What does dinnertime look like in your house? Do you all sit around the table and chat about your day, or are you all on the sofa, plates perched on your laps, as you eat?
If the second scenario sounds familiar, you’re not alone. More of us are living busier lives, largely thanks to smartphones increasing connectivity and many of us working longer hours.
We believe the dining table is an important feature of any household. As well as providing a space for homework and crafts, families can also sit together and enjoy a meal or discussion around them. With so many of us distracted by technology these days, we believe meal times at the dining table are a good opportunity for the family to bond and share stories from the day.
With many finding it difficult to come together as a family for dinner, Heal’s wanted to look at what’s happening at mealtimes and explore the significance of the dining table in the modern home. Does having a table make a difference to relationships? Can something so simple bring a family together? Here’s what we found.
All Together Now
It seems many of us think it’s important to share mealtimes together yet it is still a contentious topic within families. In fact, one-third of families are getting into disagreements about not sitting at the dining table each night.
Women would prefer more time together with their partner at dinnertime, with 38% feeling unhappy if their partners opt to sit elsewhere, and those in the 35-to-44 age bracket are especially frustrated.
Attitudes to sharing mealtimes vary from city to city, too, with Mancunians being the most likely to be around the table for dinner. Manchester is one of the strictest cities when it comes to sitting down together, with over half of residents (51%) choosing to do so.
Interestingly, London was second on the list (44%). As the busy capital where everything is fast-paced, it’s heartening to see so many families taking the time to share a meal.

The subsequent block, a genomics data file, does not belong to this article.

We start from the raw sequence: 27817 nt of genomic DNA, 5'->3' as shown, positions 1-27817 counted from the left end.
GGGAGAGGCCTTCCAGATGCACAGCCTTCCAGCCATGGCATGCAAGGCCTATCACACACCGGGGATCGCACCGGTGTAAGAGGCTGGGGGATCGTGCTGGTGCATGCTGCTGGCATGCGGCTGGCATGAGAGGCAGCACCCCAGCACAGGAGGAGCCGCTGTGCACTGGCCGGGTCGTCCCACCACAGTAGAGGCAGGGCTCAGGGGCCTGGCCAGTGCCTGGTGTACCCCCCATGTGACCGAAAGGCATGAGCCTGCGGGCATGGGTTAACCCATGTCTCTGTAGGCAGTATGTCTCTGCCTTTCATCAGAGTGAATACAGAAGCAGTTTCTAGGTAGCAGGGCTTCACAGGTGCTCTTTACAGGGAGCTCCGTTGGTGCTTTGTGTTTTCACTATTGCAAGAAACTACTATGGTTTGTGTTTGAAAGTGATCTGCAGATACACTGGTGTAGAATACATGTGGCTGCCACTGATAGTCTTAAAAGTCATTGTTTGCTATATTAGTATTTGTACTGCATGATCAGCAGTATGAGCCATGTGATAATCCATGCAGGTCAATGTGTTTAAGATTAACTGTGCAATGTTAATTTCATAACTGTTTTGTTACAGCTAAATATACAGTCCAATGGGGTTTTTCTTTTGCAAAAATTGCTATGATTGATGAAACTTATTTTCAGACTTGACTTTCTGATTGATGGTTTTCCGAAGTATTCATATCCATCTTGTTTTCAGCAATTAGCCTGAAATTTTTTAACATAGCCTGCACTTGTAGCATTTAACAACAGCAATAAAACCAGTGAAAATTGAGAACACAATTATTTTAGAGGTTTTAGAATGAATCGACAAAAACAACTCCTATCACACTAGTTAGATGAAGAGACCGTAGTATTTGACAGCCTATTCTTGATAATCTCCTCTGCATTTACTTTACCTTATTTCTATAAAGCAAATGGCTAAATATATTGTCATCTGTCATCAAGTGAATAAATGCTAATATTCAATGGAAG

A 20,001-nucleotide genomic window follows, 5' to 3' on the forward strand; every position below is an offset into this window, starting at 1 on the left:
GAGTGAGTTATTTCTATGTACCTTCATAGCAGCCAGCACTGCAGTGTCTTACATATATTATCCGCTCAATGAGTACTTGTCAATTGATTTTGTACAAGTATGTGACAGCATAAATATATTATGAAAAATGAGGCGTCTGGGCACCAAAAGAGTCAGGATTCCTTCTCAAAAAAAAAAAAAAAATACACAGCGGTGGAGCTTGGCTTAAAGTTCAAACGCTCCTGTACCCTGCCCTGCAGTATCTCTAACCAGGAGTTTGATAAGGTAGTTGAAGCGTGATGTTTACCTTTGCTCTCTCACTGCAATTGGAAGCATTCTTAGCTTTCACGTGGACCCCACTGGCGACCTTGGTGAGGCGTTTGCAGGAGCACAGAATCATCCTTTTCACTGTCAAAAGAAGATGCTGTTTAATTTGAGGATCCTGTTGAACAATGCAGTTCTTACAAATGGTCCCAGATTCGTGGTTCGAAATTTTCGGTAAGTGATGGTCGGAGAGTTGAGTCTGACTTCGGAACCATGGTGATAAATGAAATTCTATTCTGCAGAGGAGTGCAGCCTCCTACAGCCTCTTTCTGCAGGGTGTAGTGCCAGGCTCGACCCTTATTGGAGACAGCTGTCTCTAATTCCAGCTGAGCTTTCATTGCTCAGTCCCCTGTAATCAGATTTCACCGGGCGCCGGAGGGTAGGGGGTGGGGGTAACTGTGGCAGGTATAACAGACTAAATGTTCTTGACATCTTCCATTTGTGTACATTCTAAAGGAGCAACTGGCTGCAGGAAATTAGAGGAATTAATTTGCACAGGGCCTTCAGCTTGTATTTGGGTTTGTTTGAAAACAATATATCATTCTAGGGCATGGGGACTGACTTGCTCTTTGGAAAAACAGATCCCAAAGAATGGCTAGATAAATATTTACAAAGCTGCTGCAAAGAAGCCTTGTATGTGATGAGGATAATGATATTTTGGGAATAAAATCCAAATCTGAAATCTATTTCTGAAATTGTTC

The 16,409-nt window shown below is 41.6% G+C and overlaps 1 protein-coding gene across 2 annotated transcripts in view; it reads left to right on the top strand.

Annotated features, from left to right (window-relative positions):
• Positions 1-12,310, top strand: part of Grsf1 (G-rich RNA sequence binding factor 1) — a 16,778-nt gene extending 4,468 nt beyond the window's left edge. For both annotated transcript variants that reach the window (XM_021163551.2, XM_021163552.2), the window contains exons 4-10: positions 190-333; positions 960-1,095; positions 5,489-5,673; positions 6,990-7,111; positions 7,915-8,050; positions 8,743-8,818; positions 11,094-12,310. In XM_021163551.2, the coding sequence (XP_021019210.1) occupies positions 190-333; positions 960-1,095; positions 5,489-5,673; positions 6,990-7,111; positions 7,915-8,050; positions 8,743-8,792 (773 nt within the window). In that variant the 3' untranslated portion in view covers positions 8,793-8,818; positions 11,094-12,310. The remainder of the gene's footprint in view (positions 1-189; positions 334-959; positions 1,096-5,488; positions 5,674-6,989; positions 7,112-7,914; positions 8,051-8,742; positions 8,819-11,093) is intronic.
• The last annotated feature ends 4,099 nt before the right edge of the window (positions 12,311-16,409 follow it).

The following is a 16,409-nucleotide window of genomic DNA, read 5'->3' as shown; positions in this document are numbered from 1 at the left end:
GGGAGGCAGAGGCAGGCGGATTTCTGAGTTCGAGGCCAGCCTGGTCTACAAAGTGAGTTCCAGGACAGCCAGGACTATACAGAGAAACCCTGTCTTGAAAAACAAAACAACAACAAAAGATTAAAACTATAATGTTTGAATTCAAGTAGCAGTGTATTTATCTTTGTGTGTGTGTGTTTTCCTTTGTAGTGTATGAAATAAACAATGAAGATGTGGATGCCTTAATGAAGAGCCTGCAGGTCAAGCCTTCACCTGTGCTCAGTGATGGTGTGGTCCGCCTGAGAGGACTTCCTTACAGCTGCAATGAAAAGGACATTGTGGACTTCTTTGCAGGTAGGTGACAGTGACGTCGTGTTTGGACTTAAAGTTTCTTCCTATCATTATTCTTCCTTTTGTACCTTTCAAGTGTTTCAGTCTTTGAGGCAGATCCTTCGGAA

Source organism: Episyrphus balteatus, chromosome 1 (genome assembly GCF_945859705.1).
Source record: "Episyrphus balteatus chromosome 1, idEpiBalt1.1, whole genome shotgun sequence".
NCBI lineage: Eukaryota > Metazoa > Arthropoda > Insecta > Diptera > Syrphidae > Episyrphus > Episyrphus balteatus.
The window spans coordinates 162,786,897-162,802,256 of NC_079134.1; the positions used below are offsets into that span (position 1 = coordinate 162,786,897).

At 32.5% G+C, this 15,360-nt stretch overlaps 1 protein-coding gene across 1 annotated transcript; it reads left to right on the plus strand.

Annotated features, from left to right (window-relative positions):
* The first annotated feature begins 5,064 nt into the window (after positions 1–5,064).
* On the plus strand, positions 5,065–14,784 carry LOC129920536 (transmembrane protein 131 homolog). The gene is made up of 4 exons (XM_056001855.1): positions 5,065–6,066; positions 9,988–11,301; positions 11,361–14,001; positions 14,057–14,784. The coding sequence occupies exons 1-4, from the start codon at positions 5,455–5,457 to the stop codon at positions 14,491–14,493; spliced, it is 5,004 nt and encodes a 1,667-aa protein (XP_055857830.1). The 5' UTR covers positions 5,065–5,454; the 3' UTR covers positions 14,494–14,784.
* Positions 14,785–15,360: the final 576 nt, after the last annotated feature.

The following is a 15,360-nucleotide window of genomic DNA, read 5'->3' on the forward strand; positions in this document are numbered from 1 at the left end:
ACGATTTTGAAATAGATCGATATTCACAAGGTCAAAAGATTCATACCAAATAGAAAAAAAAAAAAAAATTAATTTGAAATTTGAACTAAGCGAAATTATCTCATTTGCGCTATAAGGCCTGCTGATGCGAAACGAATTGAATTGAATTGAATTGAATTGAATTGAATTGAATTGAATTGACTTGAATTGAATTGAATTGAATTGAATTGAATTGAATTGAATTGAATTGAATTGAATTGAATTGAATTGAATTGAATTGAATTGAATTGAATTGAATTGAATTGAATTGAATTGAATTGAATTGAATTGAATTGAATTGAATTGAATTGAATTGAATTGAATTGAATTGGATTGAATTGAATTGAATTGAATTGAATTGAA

While many of us are trying to get everyone to sit together at mealtimes, there’s one major factor that seems to be building barriers to helping families do this: the mobile phone. We seem to be a nation of phone addicts, with almost one-third of us (32%) using them at the table and over a quarter (28%) admitting to not switching off their mobile at mealtimes.
Perhaps unsurprisingly, it’s younger people that find it the hardest to switch off during dinnertime, with 46% of 25 to 34-year-olds being the worst for using their phones at the table, closely followed by the 18 to 24-year-olds (44%). This drops significantly to 29% for the 35 to 44-year-olds, however, this is the age group who struggle the most with being away from their phone during dinner.
Of those asked, more women than men find it harder to leave their mobile. Over half (54%) think it’s difficult to keep it away from the dining table.
In addition, if you happen to be in Manchester and you can’t resist bringing your phone with you to the table, you’re not alone. This was the worst city (44%) for keeping the mobile next to the dinner plate at mealtimes.
It’s not all black and white
As well as lots of us struggling to keep our mobiles away while we eat, there’s some deceptive behaviour among parents when it comes to who’s allowed their phones at the table. Of those asked, 11% admitted to checking their phones mid-bite, even though their children aren’t allowed to. Fathers are the biggest culprits, with 13% banning mobiles at mealtime but hanging on to their own anyway.
Parents in the 25 to 34 age group are the most likely to do this, while those in the 55-to-64 age bracket are the strictest, imposing a blanket ban on phones at the dining table. Overall, however, almost a quarter (24%) allow children to keep their mobile with them.
Should you be a child or young adult in Bristol, you’re least likely to be able to combine sending to your WhatsApp group with dinner as 72% of parents don’t allow it. And if you’re in Belfast, your parents are the biggest culprits. A quarter use their own phones while not allowing the kids to do the same.
As more of our time is taken up by our phones, it seems we’re less likely to sit down together and enjoy a meal as a family. Perhaps it’s time to turn off our devices, enjoy each other’s company, and bring back the dinner table.